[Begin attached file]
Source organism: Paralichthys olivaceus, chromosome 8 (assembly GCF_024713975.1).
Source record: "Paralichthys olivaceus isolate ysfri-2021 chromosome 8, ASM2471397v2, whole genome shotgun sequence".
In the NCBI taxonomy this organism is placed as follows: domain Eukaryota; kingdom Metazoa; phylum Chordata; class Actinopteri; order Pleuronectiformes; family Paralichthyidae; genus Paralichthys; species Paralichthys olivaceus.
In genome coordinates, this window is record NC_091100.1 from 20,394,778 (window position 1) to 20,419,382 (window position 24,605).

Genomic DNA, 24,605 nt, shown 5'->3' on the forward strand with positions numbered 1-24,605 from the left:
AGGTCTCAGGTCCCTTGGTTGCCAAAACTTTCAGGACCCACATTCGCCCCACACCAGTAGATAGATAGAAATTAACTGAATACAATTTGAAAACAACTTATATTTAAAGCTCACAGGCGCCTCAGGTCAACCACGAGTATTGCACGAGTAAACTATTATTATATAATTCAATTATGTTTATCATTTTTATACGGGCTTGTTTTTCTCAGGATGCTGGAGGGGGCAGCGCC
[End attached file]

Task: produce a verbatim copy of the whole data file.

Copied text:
Source organism: Paralichthys olivaceus, chromosome 8 (assembly GCF_024713975.1).
Source record: "Paralichthys olivaceus isolate ysfri-2021 chromosome 8, ASM2471397v2, whole genome shotgun sequence".
In the NCBI taxonomy this organism is placed as follows: domain Eukaryota; kingdom Metazoa; phylum Chordata; class Actinopteri; order Pleuronectiformes; family Paralichthyidae; genus Paralichthys; species Paralichthys olivaceus.
In genome coordinates, this window is record NC_091100.1 from 20,394,778 (window position 1) to 20,419,382 (window position 24,605).

Genomic DNA, 24,605 nt, shown 5'->3' on the forward strand with positions numbered 1-24,605 from the left:
AGGTCTCAGGTCCCTTGGTTGCCAAAACTTTCAGGACCCACATTCGCCCCACACCAGTAGATAGATAGAAATTAACTGAATACAATTTGAAAACAACTTATATTTAAAGCTCACAGGCGCCTCAGGTCAACCACGAGTATTGCACGAGTAAACTATTATTATATAATTCAATTATGTTTATCATTTTTATACGGGCTTGTTTTTCTCAGGATGCTGGAGGGGGCAGCGCC